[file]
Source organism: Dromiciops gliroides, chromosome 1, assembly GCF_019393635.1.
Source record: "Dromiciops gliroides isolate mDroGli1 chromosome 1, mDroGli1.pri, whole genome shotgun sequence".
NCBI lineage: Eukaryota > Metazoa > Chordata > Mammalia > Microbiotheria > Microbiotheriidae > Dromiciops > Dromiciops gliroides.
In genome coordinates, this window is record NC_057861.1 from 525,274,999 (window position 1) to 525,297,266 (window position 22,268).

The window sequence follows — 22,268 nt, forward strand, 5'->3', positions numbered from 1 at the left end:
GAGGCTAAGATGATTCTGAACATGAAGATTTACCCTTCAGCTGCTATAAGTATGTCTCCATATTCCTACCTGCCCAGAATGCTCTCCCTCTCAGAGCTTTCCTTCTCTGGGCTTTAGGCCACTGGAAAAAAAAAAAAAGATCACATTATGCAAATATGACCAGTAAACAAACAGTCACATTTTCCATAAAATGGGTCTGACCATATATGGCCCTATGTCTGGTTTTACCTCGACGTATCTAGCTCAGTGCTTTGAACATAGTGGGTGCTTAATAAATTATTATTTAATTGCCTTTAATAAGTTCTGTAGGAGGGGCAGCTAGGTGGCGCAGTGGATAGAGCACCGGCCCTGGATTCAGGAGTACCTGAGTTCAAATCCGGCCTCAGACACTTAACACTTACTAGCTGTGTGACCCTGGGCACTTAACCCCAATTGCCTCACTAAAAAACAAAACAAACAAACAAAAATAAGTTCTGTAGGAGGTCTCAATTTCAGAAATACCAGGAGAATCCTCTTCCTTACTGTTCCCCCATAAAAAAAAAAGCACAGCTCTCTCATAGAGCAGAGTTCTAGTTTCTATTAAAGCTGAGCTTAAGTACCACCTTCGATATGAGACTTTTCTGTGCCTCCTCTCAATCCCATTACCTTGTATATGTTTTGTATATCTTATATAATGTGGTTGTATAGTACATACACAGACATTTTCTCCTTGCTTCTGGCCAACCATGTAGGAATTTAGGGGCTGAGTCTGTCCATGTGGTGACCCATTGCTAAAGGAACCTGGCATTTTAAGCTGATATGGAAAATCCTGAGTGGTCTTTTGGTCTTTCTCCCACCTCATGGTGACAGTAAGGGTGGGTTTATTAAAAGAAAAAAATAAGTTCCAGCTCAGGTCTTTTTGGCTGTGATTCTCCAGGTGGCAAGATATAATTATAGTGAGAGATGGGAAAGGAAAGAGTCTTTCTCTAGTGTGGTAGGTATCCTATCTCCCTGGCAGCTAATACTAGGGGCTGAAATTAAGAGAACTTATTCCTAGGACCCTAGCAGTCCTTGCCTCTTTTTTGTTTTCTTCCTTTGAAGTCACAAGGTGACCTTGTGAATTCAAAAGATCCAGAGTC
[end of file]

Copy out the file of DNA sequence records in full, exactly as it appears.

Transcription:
Source organism: Dromiciops gliroides, chromosome 1, assembly GCF_019393635.1.
Source record: "Dromiciops gliroides isolate mDroGli1 chromosome 1, mDroGli1.pri, whole genome shotgun sequence".
NCBI lineage: Eukaryota > Metazoa > Chordata > Mammalia > Microbiotheria > Microbiotheriidae > Dromiciops > Dromiciops gliroides.
In genome coordinates, this window is record NC_057861.1 from 525,274,999 (window position 1) to 525,297,266 (window position 22,268).

The window sequence follows — 22,268 nt, forward strand, 5'->3', positions numbered from 1 at the left end:
GAGGCTAAGATGATTCTGAACATGAAGATTTACCCTTCAGCTGCTATAAGTATGTCTCCATATTCCTACCTGCCCAGAATGCTCTCCCTCTCAGAGCTTTCCTTCTCTGGGCTTTAGGCCACTGGAAAAAAAAAAAAAGATCACATTATGCAAATATGACCAGTAAACAAACAGTCACATTTTCCATAAAATGGGTCTGACCATATATGGCCCTATGTCTGGTTTTACCTCGACGTATCTAGCTCAGTGCTTTGAACATAGTGGGTGCTTAATAAATTATTATTTAATTGCCTTTAATAAGTTCTGTAGGAGGGGCAGCTAGGTGGCGCAGTGGATAGAGCACCGGCCCTGGATTCAGGAGTACCTGAGTTCAAATCCGGCCTCAGACACTTAACACTTACTAGCTGTGTGACCCTGGGCACTTAACCCCAATTGCCTCACTAAAAAACAAAACAAACAAACAAAAATAAGTTCTGTAGGAGGTCTCAATTTCAGAAATACCAGGAGAATCCTCTTCCTTACTGTTCCCCCATAAAAAAAAAAGCACAGCTCTCTCATAGAGCAGAGTTCTAGTTTCTATTAAAGCTGAGCTTAAGTACCACCTTCGATATGAGACTTTTCTGTGCCTCCTCTCAATCCCATTACCTTGTATATGTTTTGTATATCTTATATAATGTGGTTGTATAGTACATACACAGACATTTTCTCCTTGCTTCTGGCCAACCATGTAGGAATTTAGGGGCTGAGTCTGTCCATGTGGTGACCCATTGCTAAAGGAACCTGGCATTTTAAGCTGATATGGAAAATCCTGAGTGGTCTTTTGGTCTTTCTCCCACCTCATGGTGACAGTAAGGGTGGGTTTATTAAAAGAAAAAAATAAGTTCCAGCTCAGGTCTTTTTGGCTGTGATTCTCCAGGTGGCAAGATATAATTATAGTGAGAGATGGGAAAGGAAAGAGTCTTTCTCTAGTGTGGTAGGTATCCTATCTCCCTGGCAGCTAATACTAGGGGCTGAAATTAAGAGAACTTATTCCTAGGACCCTAGCAGTCCTTGCCTCTTTTTTGTTTTCTTCCTTTGAAGTCACAAGGTGACCTTGTGAATTCAAAAGATCCAGAGTC